Several companies are developing this kind of technology, using algorithms to read people’s faces as portals to their brains. One of the companies, Emotient, has a direct lineage to Paul Ekman, who 60 years ago began to study the meaning of facial expressions. Ekman linked different movements of the lips, brow, cheeks and forehead to six distinct emotions: happiness, sadness, anger, disgust, fear and surprise. After spending more than 20 years on the subject, Ekman in 1978 published what he called FACS, or Facial Action Coding System, which categorizes every facial expression. FACS provides a set of standards to decode every natural facial movement, from a slight upturn of the lips to a nose crinkle and an eyebrow dip. After studying the human face and all the ways emotion distorts it, Ekman had classified each derivative of every expression imaginable.
A system so comprehensive has to be complicated. For human psychologists or anybody else, it can take years to master. It’s why Ekman himself, now 81, has for 30 years been one of the most sought-after consultants in the world. He has done work for the CIA, the FBI, DreamWorks and Pixar, teaching people at these places the taxonomy of facial movements. When Ekman was developing FACS in the 1970s, it occurred to him that this kind of analysis could one day be packaged into computer code, a collection of algorithms that could recognize every tiny grimace, every eyebrow tilt.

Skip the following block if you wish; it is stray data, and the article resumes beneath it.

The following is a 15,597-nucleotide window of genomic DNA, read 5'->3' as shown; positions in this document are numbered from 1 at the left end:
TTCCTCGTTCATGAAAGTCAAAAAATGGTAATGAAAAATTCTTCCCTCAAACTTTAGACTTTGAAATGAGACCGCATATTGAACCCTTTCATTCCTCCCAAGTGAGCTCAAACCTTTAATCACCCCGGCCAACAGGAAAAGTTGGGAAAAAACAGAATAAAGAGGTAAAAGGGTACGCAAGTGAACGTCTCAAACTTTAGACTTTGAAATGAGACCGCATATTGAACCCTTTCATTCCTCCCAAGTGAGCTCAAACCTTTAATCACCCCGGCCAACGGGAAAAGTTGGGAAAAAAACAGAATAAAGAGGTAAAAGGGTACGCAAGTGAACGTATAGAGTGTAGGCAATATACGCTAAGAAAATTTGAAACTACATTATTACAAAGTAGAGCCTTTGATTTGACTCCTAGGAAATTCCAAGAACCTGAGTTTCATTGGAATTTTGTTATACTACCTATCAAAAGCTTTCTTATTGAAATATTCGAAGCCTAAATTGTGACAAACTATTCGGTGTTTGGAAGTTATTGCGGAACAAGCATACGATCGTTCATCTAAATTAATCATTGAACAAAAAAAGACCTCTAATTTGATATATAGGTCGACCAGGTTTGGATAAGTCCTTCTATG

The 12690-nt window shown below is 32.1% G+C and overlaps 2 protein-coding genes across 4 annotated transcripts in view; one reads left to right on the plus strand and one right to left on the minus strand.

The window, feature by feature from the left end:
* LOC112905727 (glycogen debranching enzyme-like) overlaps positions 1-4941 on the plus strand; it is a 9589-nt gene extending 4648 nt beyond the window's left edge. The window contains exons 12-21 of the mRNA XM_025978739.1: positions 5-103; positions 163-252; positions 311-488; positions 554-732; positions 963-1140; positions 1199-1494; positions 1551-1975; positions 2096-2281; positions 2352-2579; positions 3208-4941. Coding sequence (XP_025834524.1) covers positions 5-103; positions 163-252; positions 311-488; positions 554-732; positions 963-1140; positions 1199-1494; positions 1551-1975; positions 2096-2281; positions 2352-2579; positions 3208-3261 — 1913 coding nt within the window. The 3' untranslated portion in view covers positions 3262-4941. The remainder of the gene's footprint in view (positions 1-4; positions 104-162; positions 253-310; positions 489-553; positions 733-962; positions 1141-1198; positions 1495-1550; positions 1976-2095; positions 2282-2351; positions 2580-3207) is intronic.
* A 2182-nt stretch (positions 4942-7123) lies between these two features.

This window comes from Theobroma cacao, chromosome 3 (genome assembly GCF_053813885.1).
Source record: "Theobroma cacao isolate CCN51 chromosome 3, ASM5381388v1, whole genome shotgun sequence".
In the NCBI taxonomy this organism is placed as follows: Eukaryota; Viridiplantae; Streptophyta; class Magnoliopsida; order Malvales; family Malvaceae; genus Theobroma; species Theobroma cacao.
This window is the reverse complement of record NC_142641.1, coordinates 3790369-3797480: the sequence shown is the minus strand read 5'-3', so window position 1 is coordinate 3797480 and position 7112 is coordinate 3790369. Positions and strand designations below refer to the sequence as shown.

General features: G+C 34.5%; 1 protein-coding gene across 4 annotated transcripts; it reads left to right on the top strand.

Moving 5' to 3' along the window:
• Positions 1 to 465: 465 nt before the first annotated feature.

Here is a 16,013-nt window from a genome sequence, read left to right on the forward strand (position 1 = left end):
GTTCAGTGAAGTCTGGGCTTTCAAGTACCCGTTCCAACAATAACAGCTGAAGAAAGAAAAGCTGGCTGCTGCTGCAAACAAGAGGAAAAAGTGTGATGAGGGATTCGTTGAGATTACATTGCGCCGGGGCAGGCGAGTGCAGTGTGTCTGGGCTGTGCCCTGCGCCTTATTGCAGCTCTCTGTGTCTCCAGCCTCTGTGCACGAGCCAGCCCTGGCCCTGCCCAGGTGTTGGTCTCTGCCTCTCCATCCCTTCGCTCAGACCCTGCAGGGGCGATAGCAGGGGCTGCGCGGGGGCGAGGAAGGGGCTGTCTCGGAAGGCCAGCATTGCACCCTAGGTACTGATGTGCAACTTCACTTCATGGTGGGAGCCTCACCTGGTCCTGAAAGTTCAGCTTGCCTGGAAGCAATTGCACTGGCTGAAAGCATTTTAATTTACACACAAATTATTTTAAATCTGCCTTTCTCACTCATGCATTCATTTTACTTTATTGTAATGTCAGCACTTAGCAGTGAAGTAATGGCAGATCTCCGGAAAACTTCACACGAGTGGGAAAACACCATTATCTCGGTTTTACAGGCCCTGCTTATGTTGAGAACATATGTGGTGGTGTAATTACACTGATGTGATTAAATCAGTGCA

“I absolutely thought it might be possible to automate this, but at that time the computer power just wasn’t available,” Ekman explains to me.
In 1985, while attending a conference on his FACS system in Wales, Ekman met a scientist who had developed one of the world’s first parallel-processing computers. One of the computer’s first applications involved algorithms that recognized human faces at a distance of 50 yards. But when people presented any kind of nonneutral mien, it created enough “noise” that the algorithms no longer recognized them. The noise of people’s emotional expressions consistently foiled the facial-recognition software.
“But that noise,” Ekman says, “was my focus.”
Ekman visited the computer lab in London and experimented with the machine’s power for a week, during which time he was able to program it to recognize several basic facial expressions. Following this experience, Ekman wrote a grant proposal for the National Institute of Mental Health to pursue the work further. But the NIMH told him, succinctly, “We don’t think computers can do what you think they can,” remembers Ekman.